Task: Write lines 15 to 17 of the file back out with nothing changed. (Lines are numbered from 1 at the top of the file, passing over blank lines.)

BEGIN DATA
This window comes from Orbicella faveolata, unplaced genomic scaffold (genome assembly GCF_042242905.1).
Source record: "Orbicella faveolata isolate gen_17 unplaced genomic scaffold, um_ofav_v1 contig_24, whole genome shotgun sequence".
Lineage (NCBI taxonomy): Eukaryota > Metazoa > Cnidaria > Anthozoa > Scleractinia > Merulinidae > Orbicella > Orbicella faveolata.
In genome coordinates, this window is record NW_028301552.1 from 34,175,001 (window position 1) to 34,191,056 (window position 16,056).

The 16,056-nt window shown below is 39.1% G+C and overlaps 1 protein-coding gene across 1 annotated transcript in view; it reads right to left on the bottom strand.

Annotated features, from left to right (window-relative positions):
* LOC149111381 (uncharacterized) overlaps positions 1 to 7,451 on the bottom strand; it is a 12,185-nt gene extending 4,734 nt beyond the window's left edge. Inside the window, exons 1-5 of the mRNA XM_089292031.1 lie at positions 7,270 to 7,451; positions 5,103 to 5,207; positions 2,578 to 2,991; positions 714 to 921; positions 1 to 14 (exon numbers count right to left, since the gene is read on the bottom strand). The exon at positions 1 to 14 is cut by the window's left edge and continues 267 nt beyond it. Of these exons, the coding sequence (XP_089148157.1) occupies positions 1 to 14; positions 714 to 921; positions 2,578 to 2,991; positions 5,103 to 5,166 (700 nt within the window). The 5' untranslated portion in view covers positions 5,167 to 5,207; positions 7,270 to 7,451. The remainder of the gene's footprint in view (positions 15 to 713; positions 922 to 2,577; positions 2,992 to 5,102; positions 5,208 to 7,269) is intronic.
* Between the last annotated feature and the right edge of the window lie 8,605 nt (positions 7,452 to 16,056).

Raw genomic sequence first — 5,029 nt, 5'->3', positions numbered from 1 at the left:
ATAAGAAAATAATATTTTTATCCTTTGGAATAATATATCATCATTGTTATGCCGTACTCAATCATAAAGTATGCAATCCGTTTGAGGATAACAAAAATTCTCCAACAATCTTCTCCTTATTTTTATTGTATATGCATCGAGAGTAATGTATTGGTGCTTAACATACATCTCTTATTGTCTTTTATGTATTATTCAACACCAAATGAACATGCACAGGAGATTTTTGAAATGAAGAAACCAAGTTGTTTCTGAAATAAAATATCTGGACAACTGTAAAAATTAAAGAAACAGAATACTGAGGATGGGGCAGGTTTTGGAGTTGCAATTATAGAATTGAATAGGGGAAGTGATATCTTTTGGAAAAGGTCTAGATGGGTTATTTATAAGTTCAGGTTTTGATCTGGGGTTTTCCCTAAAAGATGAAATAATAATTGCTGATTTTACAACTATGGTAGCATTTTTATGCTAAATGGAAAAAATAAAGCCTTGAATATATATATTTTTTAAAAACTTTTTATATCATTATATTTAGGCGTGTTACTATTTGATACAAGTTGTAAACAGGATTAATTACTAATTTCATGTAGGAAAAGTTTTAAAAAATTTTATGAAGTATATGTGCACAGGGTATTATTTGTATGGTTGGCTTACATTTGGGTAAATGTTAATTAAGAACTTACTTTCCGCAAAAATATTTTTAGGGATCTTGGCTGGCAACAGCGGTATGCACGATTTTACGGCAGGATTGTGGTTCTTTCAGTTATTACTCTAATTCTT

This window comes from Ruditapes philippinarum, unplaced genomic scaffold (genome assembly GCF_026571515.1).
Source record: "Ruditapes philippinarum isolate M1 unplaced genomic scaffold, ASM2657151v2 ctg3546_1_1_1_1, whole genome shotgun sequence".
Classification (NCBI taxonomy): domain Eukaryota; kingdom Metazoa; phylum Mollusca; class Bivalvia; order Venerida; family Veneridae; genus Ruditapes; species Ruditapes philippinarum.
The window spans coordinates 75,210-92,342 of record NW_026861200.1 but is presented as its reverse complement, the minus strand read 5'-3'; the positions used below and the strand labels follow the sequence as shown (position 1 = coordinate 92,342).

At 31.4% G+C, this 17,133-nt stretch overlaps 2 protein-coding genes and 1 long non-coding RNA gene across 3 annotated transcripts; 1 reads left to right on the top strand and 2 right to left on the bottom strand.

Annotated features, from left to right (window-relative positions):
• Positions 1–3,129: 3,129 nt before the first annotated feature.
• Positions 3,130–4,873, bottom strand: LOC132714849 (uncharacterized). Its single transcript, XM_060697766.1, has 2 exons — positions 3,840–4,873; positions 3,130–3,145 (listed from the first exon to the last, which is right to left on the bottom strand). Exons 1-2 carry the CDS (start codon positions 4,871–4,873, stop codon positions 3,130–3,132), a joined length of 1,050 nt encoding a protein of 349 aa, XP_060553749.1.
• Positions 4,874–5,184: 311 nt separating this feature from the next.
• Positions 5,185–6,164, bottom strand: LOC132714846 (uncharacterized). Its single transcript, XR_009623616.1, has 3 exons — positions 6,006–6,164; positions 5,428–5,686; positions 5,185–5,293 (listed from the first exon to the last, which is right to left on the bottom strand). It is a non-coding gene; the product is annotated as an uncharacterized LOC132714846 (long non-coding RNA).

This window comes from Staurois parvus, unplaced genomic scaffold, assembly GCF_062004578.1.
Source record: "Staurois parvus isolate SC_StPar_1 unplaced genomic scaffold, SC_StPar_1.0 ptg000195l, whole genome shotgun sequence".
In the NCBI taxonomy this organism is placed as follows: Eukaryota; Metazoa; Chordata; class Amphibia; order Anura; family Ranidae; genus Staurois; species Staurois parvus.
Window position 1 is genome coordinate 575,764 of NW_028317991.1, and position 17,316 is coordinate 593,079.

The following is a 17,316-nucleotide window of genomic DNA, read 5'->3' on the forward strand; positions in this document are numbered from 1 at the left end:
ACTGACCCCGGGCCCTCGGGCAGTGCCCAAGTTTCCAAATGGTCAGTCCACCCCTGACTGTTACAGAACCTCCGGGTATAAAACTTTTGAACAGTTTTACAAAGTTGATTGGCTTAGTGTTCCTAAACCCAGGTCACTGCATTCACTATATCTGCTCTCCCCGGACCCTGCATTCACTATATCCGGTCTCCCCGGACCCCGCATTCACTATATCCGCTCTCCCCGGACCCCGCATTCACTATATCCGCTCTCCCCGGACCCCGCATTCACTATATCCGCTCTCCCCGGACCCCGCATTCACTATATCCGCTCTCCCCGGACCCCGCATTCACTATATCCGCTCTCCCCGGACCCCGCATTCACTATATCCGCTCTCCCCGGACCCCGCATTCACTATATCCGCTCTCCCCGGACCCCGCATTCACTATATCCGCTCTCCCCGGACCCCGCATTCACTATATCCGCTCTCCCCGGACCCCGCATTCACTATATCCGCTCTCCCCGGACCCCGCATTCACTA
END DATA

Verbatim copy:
At 31.4% G+C, this 17,133-nt stretch overlaps 2 protein-coding genes and 1 long non-coding RNA gene across 3 annotated transcripts; 1 reads left to right on the top strand and 2 right to left on the bottom strand.

Annotated features, from left to right (window-relative positions):
• Positions 1–3,129: 3,129 nt before the first annotated feature.